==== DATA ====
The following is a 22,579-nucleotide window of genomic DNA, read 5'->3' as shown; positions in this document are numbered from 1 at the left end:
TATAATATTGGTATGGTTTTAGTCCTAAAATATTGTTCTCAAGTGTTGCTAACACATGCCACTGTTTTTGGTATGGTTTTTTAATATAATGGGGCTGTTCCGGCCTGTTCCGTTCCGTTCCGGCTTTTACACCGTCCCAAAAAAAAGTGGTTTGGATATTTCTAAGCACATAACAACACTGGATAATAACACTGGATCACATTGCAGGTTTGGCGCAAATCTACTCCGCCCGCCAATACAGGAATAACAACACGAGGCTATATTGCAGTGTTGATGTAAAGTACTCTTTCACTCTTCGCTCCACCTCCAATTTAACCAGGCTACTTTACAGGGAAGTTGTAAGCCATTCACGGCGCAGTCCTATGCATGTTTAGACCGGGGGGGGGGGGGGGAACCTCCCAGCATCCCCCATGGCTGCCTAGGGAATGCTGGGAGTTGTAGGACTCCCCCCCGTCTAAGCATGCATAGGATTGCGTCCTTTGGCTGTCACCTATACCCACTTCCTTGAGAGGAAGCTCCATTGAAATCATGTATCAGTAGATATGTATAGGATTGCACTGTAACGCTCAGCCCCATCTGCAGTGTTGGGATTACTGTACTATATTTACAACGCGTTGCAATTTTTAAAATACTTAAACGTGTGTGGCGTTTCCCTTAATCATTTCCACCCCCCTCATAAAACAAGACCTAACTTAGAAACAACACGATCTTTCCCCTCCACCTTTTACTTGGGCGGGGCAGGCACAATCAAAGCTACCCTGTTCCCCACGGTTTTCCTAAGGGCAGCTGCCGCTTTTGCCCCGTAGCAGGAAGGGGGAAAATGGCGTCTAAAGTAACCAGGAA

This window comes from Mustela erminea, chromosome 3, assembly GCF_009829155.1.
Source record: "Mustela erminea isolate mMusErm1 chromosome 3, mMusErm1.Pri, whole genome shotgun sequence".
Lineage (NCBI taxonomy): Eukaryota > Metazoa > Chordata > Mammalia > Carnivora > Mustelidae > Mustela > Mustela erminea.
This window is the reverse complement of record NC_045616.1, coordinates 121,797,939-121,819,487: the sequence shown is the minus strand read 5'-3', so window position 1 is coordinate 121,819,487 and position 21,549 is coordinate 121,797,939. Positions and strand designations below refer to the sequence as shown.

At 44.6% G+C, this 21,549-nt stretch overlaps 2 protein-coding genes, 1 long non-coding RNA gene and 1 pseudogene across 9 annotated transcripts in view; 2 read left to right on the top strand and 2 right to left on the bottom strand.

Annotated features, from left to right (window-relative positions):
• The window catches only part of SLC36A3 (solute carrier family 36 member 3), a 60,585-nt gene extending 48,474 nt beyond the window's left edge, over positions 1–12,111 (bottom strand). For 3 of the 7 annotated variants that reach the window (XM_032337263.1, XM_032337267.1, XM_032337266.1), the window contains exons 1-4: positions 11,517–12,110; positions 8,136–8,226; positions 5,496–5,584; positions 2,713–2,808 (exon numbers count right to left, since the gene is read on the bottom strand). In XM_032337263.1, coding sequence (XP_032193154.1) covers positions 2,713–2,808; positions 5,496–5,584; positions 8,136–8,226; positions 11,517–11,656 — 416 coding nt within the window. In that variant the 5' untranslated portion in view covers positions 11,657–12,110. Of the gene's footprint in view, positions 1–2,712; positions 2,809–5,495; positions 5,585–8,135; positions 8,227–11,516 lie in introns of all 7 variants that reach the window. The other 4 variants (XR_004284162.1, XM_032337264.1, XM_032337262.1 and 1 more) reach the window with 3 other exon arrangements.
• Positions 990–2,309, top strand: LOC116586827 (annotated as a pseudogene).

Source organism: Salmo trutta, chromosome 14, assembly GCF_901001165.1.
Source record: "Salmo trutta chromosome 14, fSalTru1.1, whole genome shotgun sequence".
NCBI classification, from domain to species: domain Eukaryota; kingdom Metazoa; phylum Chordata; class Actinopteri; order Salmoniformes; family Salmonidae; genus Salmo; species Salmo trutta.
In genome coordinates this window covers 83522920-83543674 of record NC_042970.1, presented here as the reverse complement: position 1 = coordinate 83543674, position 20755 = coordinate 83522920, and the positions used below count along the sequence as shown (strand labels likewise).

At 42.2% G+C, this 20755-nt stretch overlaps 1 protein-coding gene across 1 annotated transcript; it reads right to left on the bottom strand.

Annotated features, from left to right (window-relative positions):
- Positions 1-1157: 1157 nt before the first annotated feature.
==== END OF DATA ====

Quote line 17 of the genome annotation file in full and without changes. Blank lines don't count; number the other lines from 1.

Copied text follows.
- Positions 1-1157: 1157 nt before the first annotated feature.